It is crucial to keep yourself and your loved ones safe during the COVID-19 outbreak. Yet addiction may pose even a higher danger than the virus.

Learn about recovery during the pandemic:

Freebase Cocaine: What is it? What are its Effects and Dangers?

Cocaine Freebasing

Important InformationThis information is for educational purposes only. We never invite or suggest the use, production or purchase of any these substances. Addiction Resource and it’s employees, officers, managers, agents, authors, editors, producers, and contributors shall have no direct or indirect liability, obligation, or responsibility to any person or entity for any loss, damage, or adverse consequences alleged to have happened as a consequence of material on this website. See full text of disclaimer.

Freebasing or freebase cocaine is one of the methods of cocaine consumption in which dealers convert powder cocaine into a heat-stable form. This way, abusers can smoke it.
Freebase cocaine or freebase coke has higher lipid solubility thus allowing it to diffuse into the brain more rapidly. Therefore, it produces a faster high than other methods such as snorting, or comparable to intravenous use. They call it by other names such as smoked cocaine, freebase, or cocaine base.

Help Line Woman

Hope Without Commitment

Find the best treatment options.
Call our free and confidential helpline

Most private insurances accepted

Marketing fee may apply

Table of Contents

How Does Freebasing Work?

Freebasing extracts the cocaine alkaloid from its natural salt form by using ammonia. Then, they treat the mixture with a non-polar solvent. This treatment results in the formation of two separate layers of which the upper layer consists of the dissolved cocaine. Lastly, they evaporate the solvent containing cocaine to obtain the cocaine.
Freebasing also renders the cocaine free from water-soluble impurities and other useless components. Therefore, freebasing produces almost the purest form of cocaine.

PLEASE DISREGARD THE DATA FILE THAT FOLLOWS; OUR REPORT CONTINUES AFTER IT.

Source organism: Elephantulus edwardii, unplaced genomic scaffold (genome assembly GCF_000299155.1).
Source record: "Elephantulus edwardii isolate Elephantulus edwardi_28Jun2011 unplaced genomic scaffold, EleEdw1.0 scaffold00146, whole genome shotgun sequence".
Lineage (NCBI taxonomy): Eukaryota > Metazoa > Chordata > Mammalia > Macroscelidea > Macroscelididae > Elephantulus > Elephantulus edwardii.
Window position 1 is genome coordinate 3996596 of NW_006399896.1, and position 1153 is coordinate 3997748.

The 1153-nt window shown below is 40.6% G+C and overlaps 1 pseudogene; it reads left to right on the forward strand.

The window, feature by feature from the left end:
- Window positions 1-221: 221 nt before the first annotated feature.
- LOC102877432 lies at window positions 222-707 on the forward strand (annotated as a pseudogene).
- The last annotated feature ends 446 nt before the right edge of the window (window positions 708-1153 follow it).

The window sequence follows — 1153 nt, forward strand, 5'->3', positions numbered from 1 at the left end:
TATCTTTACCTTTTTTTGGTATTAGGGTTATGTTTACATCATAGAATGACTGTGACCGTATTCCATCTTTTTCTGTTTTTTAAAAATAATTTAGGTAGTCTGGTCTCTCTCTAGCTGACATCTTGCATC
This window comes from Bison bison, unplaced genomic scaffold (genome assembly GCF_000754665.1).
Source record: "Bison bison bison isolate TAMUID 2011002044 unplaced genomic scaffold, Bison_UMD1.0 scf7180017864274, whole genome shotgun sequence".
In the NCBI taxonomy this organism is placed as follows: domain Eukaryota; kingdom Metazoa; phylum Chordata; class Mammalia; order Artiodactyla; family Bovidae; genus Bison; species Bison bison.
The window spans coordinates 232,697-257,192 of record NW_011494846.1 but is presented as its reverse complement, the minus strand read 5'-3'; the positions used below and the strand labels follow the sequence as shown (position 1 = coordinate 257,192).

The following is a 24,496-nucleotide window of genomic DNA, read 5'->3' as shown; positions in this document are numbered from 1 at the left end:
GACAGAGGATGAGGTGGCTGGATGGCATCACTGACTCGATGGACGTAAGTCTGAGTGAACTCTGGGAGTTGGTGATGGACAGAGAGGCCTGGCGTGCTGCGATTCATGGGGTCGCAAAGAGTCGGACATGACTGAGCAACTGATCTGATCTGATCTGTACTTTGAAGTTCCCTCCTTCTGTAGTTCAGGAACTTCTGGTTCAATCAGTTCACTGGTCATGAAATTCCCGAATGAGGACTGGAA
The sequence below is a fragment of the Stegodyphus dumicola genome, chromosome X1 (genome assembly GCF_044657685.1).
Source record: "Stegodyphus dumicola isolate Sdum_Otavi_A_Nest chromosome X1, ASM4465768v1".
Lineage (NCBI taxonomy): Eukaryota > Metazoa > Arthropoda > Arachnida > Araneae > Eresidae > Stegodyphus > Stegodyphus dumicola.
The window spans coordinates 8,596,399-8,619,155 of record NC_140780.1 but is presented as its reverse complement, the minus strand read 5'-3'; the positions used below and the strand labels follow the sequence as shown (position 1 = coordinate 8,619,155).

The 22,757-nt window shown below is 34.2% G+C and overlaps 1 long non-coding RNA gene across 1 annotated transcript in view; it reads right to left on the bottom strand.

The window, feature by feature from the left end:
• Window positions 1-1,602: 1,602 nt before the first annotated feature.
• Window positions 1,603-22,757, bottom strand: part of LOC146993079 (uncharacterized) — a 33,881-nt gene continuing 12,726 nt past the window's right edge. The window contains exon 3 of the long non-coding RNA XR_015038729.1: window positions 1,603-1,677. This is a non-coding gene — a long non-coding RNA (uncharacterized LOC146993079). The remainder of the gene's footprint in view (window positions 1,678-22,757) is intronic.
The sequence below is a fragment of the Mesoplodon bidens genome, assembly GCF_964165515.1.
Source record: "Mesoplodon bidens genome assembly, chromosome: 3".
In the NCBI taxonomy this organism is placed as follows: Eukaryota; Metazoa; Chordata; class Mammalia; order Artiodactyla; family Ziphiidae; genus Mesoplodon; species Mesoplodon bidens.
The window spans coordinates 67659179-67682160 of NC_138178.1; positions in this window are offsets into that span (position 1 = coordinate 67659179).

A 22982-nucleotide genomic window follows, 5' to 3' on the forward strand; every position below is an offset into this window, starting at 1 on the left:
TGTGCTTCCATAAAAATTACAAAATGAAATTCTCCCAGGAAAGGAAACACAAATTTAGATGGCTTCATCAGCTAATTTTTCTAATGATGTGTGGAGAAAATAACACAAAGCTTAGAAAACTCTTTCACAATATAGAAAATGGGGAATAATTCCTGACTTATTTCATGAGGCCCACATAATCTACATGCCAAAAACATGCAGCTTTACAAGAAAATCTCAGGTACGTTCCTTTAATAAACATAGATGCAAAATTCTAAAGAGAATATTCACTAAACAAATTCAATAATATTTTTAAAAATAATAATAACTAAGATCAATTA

Cocaine Freebase vs HCl: What’s the Difference?

The basic difference between freebase cocaine and its hydrochloride form (HCl) is the way people use it for recreational purposes. Users smoke the former type, while they inject or snort latter one.

Freebasing or any other recreational use of cocaine is abuse and has legal consequences.

Crack vs Cocaine Freebase: Which One Is More Potent?

Freebase CocaineBoth substances are smoked by those who abuse the drug. Many may consider these two forms to be the same or at least similar. However, there are certain factors that differentiate one from the other.
Freebase cocaine is almost 100% pure and has a very low water solubility. It can withstand degradation from the heat during smoking, and reach the brain rapidly due to its high lipid solubility. The crack is available as a wax-like substance. Dealers often call it “rock of crack.”

None of these forms are safe, as they have high potencial to abuse and are addictive. Law prohibits any use of cocaine, if only it is conducted in medical settings.

Dangers of Using the Freebase Method

Cocaine is one of the stimulants that users abuse the most. Addicts use various forms of cocaine. Freebase cocaine abuse account for a significant portion of the deaths due to illicit drug use.
Smoked cocaine is more dangerous than other forms of cocaine due to its: